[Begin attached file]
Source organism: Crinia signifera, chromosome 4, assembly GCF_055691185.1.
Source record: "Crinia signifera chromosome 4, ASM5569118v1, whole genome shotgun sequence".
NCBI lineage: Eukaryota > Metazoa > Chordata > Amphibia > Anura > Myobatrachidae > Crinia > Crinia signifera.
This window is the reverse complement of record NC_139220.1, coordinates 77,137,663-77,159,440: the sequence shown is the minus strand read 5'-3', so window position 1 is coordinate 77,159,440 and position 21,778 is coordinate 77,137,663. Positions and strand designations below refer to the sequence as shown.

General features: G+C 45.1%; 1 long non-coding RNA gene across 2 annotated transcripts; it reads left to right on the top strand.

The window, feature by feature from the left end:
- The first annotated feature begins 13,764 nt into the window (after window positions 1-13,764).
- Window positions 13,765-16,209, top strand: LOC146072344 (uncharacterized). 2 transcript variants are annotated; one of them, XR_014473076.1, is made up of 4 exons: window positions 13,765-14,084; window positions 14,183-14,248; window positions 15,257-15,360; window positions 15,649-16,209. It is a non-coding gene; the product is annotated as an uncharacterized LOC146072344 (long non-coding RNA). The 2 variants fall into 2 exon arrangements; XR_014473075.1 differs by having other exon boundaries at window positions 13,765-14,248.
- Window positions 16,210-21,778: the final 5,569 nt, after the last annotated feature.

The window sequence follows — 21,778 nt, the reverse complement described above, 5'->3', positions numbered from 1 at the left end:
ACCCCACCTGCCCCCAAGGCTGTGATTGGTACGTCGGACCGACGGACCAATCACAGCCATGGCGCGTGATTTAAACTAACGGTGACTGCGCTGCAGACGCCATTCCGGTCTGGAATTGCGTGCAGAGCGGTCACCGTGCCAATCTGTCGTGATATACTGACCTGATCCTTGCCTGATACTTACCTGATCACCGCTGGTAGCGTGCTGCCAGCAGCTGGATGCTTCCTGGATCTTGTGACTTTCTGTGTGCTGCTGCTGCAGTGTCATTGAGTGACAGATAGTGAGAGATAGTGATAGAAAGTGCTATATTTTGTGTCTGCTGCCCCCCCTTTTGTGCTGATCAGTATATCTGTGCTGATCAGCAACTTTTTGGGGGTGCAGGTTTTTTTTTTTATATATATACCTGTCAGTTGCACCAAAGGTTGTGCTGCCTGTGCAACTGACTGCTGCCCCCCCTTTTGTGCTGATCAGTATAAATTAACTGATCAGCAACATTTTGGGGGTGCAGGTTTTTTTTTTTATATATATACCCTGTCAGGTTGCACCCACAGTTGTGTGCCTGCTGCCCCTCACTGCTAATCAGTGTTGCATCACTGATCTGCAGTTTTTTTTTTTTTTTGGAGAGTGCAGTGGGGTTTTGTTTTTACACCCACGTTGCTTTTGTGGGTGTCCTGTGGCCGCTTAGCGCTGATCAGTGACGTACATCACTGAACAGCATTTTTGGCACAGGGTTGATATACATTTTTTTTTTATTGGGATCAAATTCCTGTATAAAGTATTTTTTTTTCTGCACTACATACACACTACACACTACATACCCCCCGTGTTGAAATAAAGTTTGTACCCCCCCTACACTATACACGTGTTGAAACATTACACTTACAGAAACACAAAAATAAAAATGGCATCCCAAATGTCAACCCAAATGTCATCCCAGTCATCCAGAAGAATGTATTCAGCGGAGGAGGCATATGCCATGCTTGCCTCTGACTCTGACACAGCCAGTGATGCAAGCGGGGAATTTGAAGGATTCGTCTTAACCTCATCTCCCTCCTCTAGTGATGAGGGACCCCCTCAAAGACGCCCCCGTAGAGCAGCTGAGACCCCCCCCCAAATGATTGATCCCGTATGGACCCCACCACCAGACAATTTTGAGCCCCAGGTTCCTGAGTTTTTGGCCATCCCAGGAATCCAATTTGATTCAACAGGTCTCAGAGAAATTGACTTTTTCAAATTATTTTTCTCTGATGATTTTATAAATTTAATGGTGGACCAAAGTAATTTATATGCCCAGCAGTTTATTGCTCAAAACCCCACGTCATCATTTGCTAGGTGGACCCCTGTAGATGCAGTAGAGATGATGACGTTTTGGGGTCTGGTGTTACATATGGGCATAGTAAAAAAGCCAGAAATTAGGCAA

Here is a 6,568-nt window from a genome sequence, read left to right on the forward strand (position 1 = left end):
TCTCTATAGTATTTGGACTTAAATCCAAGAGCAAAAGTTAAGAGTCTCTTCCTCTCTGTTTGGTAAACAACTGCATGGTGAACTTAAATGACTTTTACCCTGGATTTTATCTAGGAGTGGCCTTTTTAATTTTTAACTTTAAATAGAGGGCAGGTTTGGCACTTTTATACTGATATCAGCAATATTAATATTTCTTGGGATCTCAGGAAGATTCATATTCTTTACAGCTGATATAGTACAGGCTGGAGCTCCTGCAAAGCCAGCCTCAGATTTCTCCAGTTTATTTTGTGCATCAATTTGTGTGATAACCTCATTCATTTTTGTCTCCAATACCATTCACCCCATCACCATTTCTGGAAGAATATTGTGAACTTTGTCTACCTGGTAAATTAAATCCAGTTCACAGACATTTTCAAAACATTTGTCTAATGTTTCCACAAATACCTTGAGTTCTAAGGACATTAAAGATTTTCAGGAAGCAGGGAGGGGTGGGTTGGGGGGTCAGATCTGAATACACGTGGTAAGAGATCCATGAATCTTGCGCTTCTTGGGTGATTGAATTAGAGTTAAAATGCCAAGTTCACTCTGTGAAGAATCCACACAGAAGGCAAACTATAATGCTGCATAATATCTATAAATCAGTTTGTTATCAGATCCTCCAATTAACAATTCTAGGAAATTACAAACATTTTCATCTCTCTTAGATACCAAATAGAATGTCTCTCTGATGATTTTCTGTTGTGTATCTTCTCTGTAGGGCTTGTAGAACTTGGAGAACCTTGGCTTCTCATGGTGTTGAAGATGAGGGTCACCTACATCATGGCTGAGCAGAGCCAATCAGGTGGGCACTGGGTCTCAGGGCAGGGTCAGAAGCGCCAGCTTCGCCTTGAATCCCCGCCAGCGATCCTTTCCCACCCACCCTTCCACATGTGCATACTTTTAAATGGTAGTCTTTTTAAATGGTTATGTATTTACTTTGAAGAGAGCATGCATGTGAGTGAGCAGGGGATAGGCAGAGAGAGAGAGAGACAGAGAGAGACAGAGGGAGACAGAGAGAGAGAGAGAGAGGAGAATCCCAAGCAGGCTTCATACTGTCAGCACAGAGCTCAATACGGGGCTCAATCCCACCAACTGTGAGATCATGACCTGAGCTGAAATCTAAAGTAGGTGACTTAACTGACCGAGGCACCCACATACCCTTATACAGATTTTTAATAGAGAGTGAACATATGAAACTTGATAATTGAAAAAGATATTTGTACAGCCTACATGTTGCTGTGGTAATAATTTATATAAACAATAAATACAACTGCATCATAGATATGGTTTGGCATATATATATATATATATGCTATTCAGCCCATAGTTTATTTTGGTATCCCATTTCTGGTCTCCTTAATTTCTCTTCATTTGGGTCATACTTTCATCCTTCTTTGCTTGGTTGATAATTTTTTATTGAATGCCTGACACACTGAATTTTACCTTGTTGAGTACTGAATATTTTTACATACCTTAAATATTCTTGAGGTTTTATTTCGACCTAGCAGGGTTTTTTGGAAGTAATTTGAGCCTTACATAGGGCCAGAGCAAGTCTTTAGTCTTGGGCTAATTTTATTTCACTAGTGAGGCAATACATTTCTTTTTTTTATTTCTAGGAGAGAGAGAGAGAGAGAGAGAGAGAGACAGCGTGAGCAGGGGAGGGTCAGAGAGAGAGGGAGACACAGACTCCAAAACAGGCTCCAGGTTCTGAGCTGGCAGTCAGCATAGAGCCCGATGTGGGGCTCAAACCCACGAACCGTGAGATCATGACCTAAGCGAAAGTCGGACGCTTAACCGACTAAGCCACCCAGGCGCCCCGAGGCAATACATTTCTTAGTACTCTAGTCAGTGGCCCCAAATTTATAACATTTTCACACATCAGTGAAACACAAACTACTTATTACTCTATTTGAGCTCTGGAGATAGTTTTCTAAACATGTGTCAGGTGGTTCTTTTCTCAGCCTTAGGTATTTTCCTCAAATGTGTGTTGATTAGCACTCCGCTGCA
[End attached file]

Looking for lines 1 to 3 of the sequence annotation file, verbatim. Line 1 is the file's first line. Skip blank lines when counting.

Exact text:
Source organism: Crinia signifera, chromosome 4, assembly GCF_055691185.1.
Source record: "Crinia signifera chromosome 4, ASM5569118v1, whole genome shotgun sequence".
NCBI lineage: Eukaryota > Metazoa > Chordata > Amphibia > Anura > Myobatrachidae > Crinia > Crinia signifera.